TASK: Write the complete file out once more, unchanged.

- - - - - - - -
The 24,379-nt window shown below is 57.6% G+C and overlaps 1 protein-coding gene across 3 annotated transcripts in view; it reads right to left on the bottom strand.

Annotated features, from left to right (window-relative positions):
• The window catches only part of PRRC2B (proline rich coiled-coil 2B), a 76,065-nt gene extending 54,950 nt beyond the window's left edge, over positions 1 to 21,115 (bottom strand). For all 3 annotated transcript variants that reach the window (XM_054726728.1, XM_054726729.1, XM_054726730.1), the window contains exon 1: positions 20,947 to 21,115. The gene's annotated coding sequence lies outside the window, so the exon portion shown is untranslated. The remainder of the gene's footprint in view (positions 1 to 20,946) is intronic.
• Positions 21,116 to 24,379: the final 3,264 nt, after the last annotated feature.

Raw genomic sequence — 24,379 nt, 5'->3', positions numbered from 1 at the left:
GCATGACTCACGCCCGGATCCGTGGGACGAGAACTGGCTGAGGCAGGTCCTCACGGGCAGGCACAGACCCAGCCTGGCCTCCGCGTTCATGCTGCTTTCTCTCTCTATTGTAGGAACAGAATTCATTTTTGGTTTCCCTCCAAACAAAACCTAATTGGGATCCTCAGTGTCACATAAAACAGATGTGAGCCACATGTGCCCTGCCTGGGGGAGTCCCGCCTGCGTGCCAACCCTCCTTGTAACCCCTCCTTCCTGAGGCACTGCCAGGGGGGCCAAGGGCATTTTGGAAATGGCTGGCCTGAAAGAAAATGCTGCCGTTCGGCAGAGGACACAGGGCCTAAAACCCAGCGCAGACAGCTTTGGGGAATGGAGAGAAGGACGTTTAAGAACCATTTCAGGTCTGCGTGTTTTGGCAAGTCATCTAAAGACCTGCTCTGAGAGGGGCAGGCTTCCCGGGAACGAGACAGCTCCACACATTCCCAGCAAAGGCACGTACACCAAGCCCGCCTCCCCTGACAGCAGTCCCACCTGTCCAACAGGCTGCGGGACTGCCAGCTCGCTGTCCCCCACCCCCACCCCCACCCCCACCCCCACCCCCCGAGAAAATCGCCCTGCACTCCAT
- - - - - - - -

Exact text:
The 24,379-nt window shown below is 57.6% G+C and overlaps 1 protein-coding gene across 3 annotated transcripts in view; it reads right to left on the bottom strand.

Annotated features, from left to right (window-relative positions):
• The window catches only part of PRRC2B (proline rich coiled-coil 2B), a 76,065-nt gene extending 54,950 nt beyond the window's left edge, over positions 1 to 21,115 (bottom strand). For all 3 annotated transcript variants that reach the window (XM_054726728.1, XM_054726729.1, XM_054726730.1), the window contains exon 1: positions 20,947 to 21,115. The gene's annotated coding sequence lies outside the window, so the exon portion shown is untranslated. The remainder of the gene's footprint in view (positions 1 to 20,946) is intronic.
• Positions 21,116 to 24,379: the final 3,264 nt, after the last annotated feature.

Raw genomic sequence — 24,379 nt, 5'->3', positions numbered from 1 at the left:
GCATGACTCACGCCCGGATCCGTGGGACGAGAACTGGCTGAGGCAGGTCCTCACGGGCAGGCACAGACCCAGCCTGGCCTCCGCGTTCATGCTGCTTTCTCTCTCTATTGTAGGAACAGAATTCATTTTTGGTTTCCCTCCAAACAAAACCTAATTGGGATCCTCAGTGTCACATAAAACAGATGTGAGCCACATGTGCCCTGCCTGGGGGAGTCCCGCCTGCGTGCCAACCCTCCTTGTAACCCCTCCTTCCTGAGGCACTGCCAGGGGGGCCAAGGGCATTTTGGAAATGGCTGGCCTGAAAGAAAATGCTGCCGTTCGGCAGAGGACACAGGGCCTAAAACCCAGCGCAGACAGCTTTGGGGAATGGAGAGAAGGACGTTTAAGAACCATTTCAGGTCTGCGTGTTTTGGCAAGTCATCTAAAGACCTGCTCTGAGAGGGGCAGGCTTCCCGGGAACGAGACAGCTCCACACATTCCCAGCAAAGGCACGTACACCAAGCCCGCCTCCCCTGACAGCAGTCCCACCTGTCCAACAGGCTGCGGGACTGCCAGCTCGCTGTCCCCCACCCCCACCCCCACCCCCACCCCCACCCCCCGAGAAAATCGCCCTGCACTCCAT